Title:
Pluralism, Religion, and Secularism
Authors:
Yinger, J. Milton
Abstract:
Disagreements over definitions and consequent difficulties in precise measurement have obscured the study of the relationships among pluralism, religion, and secularism. But the importance of those relationships requires that we attempt to explore them. An emphasis on pluralism, it is suggested, supports religious freedom and tolerance, but it may also support rigidity in religious traditions. Defense of separate religious communities may transfer questions of social integration to secular institutions that are at least potentially anti-religious; or it may promote anomie. Substantial amounts of secularism, so often defined as antithetical to religion, may actually be essential if religiously pluralistic societies are to escape high levels of conflict. Thus religiously heterogeneous societies are confronted with serious dilemmas. The numerous and subtle relationships among pluralism, religion, and secularism call for careful analysis.
Citation:
Yinger, J. Milton. Spring 1967. "Pluralism, Religion, and Secularism." Journal for the Scientific Study of Religion 6(1): 17-28.
Publisher:
Wiley-Blackwell
DATE ISSUED:
1967
Department:
Sociology
Type:
article
PUBLISHED VERSION:
10.2307/1384190
PERMANENT LINK:
http://hdl.handle.net/11282/310020

Full metadata record

DC FieldValue Language
dc.contributor.authorYinger, J. Miltonen_US
dc.date.accessioned2013-12-23T16:23:27Z-
dc.date.available2013-12-23T16:23:27Z-
dc.date.issued1967en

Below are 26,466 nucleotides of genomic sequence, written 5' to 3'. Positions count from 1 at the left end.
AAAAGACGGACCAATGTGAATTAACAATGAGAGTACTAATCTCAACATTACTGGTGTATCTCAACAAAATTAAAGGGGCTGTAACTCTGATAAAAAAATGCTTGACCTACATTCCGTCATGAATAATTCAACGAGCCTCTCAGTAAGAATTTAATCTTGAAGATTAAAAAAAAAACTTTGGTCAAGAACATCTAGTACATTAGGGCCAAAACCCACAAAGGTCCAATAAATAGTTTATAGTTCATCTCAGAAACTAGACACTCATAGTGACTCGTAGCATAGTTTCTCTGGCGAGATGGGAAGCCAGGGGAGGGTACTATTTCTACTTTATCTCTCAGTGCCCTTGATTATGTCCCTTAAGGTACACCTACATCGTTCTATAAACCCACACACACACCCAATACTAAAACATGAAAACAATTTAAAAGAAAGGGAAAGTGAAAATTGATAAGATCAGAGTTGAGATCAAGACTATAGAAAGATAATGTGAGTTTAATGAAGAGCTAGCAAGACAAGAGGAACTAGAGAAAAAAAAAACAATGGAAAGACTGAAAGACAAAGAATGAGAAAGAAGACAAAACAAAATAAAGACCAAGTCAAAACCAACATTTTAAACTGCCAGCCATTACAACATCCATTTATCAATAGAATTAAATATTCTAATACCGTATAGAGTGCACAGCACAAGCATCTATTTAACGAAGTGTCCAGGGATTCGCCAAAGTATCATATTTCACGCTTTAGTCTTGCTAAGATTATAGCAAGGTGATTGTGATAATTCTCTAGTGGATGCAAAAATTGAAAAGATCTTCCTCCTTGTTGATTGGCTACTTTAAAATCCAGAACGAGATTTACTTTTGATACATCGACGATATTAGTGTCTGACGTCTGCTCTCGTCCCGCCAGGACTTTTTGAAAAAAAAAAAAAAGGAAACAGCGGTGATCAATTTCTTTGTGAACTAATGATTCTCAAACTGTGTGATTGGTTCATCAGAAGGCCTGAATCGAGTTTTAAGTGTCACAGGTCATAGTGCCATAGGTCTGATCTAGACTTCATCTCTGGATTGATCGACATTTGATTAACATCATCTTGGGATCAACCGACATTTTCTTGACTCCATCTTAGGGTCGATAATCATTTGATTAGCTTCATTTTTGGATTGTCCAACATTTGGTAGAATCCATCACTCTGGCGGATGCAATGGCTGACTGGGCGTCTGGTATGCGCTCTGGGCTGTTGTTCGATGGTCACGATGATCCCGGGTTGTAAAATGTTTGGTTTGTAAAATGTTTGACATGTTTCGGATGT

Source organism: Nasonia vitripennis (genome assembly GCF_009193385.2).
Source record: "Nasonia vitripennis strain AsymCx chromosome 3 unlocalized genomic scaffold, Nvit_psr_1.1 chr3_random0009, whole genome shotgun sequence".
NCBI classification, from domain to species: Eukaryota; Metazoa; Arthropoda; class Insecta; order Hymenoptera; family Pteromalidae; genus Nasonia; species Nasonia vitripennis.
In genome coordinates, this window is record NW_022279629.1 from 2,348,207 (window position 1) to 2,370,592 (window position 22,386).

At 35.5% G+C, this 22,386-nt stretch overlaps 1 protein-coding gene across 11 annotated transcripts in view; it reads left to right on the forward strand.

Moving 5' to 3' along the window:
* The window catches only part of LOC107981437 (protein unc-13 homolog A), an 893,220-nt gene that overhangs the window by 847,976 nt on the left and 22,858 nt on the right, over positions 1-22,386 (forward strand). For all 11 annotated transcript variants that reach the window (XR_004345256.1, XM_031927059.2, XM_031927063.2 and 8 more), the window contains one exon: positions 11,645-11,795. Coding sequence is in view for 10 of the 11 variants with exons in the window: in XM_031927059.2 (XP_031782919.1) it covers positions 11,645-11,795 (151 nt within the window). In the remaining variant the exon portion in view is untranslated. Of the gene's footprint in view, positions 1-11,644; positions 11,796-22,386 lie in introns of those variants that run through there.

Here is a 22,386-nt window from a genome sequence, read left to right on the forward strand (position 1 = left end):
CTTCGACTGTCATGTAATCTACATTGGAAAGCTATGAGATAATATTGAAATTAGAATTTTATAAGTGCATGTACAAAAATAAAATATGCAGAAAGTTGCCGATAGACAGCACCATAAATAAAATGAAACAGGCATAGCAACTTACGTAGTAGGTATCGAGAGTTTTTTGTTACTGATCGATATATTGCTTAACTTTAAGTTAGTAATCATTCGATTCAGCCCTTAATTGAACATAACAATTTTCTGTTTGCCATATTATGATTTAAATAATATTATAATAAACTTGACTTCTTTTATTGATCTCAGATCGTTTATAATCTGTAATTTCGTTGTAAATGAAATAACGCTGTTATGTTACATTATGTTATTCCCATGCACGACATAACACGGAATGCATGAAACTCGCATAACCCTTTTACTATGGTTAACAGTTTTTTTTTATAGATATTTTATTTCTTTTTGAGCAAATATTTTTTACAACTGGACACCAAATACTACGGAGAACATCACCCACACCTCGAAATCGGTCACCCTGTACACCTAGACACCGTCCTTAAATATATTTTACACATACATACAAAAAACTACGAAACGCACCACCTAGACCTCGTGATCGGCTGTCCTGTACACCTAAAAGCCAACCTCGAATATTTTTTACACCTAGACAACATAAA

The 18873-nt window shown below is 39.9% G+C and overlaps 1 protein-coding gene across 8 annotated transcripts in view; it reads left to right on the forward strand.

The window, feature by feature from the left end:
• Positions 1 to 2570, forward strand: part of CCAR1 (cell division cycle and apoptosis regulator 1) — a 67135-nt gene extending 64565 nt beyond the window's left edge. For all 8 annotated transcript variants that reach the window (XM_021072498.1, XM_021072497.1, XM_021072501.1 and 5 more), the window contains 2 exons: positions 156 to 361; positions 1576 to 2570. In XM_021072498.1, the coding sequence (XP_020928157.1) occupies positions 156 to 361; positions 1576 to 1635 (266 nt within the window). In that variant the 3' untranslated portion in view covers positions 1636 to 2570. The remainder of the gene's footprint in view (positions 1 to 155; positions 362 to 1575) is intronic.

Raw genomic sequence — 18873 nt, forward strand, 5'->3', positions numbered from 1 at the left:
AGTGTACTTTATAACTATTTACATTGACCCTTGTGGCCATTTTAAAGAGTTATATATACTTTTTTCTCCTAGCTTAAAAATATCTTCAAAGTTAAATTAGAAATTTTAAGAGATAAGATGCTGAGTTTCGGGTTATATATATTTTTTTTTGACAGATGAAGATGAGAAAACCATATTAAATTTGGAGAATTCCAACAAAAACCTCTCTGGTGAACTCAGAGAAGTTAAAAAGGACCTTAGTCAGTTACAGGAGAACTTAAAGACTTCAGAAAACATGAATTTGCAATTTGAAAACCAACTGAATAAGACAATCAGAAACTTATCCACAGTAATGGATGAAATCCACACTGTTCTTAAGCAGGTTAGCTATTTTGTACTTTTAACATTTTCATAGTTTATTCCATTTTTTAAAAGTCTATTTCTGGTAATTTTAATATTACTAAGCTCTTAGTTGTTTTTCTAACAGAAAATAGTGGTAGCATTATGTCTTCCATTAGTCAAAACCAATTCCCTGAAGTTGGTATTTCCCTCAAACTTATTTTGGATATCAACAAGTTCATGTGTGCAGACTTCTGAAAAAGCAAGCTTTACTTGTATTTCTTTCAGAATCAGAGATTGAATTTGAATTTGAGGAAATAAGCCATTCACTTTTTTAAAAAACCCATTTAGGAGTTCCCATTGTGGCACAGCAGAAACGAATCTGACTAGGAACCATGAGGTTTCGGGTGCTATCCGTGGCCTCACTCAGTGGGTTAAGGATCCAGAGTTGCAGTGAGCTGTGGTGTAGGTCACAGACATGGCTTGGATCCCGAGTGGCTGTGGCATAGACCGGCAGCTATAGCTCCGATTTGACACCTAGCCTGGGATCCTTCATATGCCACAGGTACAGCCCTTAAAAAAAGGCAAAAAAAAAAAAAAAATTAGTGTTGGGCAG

dc.identifier.citationYinger, J. Milton. Spring 1967. "Pluralism, Religion, and Secularism." Journal for the Scientific Study of Religion 6(1): 17-28.en_US
dc.identifier.issn0021-8294en_US
dc.identifier.urihttp://hdl.handle.net/11282/310020-
dc.description.abstractDisagreements over definitions and consequent difficulties in precise measurement have obscured the study of the relationships among pluralism, religion, and secularism. But the importance of those relationships requires that we attempt to explore them. An emphasis on pluralism, it is suggested, supports religious freedom and tolerance, but it may also support rigidity in religious traditions. Defense of separate religious communities may transfer questions of social integration to secular institutions that are at least potentially anti-religious; or it may promote anomie. Substantial amounts of secularism, so often defined as antithetical to religion, may actually be essential if religiously pluralistic societies are to escape high levels of conflict. Thus religiously heterogeneous societies are confronted with serious dilemmas. The numerous and subtle relationships among pluralism, religion, and secularism call for careful analysis.en_US
dc.language.isoen_USen_US
dc.publisherWiley-Blackwellen_US
dc.identifier.doi10.2307/1384190-
dc.subject.departmentSociologyen_US
dc.titlePluralism, Religion, and Secularismen_US
dc.typearticleen_US
dc.identifier.journalJournal for the Scientific Study of Religionen_US
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